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Is Amazon Becoming a Real Estate Company?

Dec 28, 2020 by Liz Brumer
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Amazon Inc. (NASDAQ: AMZN) is one of the largest publicly traded companies in the world and has become a household name for consumers across the globe. After acquiring Wholefoods in 2017; introducing Amazon Prime, which includes Amazon originals, Amazon Kindle, Audible, and cloud services; and beyond, there are very few industries this company hasn't taken over. Despite its broad presence, Amazon hasn't made a huge leap into real estate; rather, it generally leases the majority of the retail, data centers, office space, warehouse, distribution, and fulfillment centers necessary to run its behemoth business operations.

They're a giant tenant, not a giant property owner

According to the company's 2019 annual report, Amazon leased slightly over 318 million square feet, making up 95% of its real estate activity and owned just 15 million square feet, a mere 5% of its total portfolio. But a recent development by SunCap Property Group for a 278,000-square- foot distribution center in Pittsburgh, Pennsylvania, that is supposedly being built for Amazon is making investors wonder if Amazon is transitioning into becoming a real estate company.

As of Q3 2020, Amazon spent $48.5 million in long-term lease liabilities. Reducing its lease obligations by owning real estate undoubtedly opens the door to increase revenues while gaining access to additional tax benefits and the ability to sell the asset or lease the space in the future if needed or desired, but not without compromises. Warehouse fatigue is already a battle Amazon is fighting; being able to lease existing space or work with well established real estate investment trusts (REIT) to lease, develop, or redevelop space to fit the company's needs seems to be a more appealing long-term option. Simon Property Group Inc. (NYSE: SPG) recently began discussions with Amazon about converting unused retail space in its malls as distribution centers, which could add tens of thousands to hundreds of thousands of square feet to Amazon's footprint over the next several years.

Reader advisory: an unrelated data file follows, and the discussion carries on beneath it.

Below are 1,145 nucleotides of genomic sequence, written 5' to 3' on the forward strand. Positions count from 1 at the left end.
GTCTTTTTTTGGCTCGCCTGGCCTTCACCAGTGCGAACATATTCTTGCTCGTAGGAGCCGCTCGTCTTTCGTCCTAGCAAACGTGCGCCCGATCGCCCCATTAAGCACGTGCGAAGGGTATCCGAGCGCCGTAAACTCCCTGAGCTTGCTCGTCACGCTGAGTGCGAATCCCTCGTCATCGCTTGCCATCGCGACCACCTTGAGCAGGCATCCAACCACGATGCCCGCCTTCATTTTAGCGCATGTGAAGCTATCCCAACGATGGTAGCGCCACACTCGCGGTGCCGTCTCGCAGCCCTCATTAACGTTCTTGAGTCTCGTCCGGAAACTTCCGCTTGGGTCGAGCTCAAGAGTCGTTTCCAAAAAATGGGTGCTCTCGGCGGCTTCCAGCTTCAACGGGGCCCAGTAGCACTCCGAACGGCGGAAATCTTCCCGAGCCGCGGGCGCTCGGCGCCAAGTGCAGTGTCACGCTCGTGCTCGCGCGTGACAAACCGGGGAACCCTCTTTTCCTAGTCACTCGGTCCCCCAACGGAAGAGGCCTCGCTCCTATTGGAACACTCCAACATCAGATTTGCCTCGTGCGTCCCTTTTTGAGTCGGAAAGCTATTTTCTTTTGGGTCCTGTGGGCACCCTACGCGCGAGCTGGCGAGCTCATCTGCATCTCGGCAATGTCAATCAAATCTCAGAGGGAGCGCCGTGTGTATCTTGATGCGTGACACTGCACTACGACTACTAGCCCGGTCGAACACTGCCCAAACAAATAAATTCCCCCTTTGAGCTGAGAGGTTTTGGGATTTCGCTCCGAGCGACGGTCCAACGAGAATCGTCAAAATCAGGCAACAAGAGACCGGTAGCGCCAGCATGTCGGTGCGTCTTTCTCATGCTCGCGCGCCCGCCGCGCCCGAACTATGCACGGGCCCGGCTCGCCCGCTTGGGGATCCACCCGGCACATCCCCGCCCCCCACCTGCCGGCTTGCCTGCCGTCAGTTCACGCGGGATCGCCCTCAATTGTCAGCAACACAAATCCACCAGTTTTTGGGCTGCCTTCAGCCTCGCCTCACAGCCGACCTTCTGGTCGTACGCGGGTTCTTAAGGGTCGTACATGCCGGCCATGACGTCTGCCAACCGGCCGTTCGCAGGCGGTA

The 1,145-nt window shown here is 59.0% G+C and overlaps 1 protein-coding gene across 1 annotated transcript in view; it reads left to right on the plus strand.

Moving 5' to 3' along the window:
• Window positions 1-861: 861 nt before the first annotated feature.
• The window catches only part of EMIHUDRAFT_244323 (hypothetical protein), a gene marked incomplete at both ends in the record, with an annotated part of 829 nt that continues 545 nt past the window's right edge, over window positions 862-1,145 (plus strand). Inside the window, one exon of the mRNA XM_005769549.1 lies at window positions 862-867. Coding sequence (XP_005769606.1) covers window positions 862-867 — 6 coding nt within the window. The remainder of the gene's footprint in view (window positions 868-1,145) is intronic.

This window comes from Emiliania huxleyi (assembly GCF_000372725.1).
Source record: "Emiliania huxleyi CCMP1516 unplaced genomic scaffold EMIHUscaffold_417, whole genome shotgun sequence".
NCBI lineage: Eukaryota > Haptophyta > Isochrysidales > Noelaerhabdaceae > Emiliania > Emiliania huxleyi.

The bottom line

Amazon is focused on continued growth in the most cost effective and efficient way possible. Utilizing existing space close to large metros reduces delivery time and costs, and leasing that space, in most cases, will cost less than buying and developing the land on its own. There will be some instances when ground-up development, like the property in Pittsburgh, will make sense. Overall, I doubt owning property will become a big focus for the company, nor do I think its owned real estate portfolio will ever outweigh its leased space.

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John Mackey, CEO of Whole Foods Market, an Amazon subsidiary, is a member of The Motley Fool’s board of directors. Liz Brumer-Smith has no position in any of the stocks mentioned. The Motley Fool owns shares of and recommends Amazon and recommends the following options: long January 2022 $1920 calls on Amazon and short January 2022 $1940 calls on Amazon. The Motley Fool has a disclosure policy.